WHAT IS EPILEPSY
Epilepsy is a disease characterized by an enduring predisposition to generate epileptic seizures and by the neurobiological, cognitive, psychological, and social consequences of this condition. Translation: a seizure is an event and epilepsy is the disease involving recurrent unprovoked seizures.
According to the latest estimates, about 1.8% of adults aged 18 years or older have had a diagnosis of epilepsy or seizure disorder.
HOW IS EPILEPSY CONNECTED TO MITOCHONDRIAL DISEASE?
Studies suggest that as many as 50% of patients with mitochondrial disease have epilepsy.
Two mitochondrial disorders can be associated with epileptic seizures. One is MELAS: mitochondrial encephalopathy, lactic acidosis (meaning too much lactic acid in the blood), and stroke-like episodes. MELAS can lead to stroke-like episodes at a young age (usually before 40), seizures, dementia, headaches, vomiting, unsteadiness, and ill effects from exercise. Persons with MELAS can have both generalized (including myoclonic and tonic-clonic) and partial seizures.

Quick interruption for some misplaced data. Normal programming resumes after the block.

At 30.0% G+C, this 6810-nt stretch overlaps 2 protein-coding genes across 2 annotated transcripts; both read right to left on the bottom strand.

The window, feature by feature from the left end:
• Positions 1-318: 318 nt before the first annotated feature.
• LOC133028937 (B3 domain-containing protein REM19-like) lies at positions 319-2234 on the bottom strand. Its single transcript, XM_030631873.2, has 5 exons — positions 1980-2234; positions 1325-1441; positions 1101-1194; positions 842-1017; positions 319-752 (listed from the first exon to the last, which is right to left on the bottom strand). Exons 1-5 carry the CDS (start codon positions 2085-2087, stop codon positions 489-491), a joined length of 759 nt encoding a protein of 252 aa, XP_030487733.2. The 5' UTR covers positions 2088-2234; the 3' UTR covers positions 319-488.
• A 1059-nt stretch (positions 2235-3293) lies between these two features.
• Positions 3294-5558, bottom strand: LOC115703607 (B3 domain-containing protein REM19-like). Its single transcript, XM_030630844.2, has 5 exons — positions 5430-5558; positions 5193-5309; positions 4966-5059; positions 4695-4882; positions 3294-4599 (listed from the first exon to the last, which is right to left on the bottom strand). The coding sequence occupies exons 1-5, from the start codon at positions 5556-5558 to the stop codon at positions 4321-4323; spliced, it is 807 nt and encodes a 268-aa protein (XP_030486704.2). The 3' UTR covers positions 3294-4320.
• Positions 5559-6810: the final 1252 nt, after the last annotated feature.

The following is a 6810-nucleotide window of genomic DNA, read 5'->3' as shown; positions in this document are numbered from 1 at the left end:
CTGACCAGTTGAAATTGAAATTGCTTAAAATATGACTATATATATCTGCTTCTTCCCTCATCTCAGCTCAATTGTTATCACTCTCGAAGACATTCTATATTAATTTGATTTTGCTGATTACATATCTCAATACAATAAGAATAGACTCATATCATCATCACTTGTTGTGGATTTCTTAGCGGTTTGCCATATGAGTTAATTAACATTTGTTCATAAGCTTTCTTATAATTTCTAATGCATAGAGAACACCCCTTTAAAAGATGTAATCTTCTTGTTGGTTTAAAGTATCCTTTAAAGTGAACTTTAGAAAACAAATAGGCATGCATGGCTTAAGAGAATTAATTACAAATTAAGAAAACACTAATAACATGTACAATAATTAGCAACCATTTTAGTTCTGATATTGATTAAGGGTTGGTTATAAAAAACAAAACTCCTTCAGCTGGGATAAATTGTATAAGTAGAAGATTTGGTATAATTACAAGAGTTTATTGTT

The other mitochondrial disorder with epileptic seizures is MERRF: myoclonic epilepsy with ragged red muscle fibers). MERRF is one of the progressive myoclonic epilepsies. It can also be associated with hearing loss, unsteadiness, dementia, and ill effects from exercise. In addition to myoclonic seizures, patients with MERRF often have generalized tonic-clonic seizures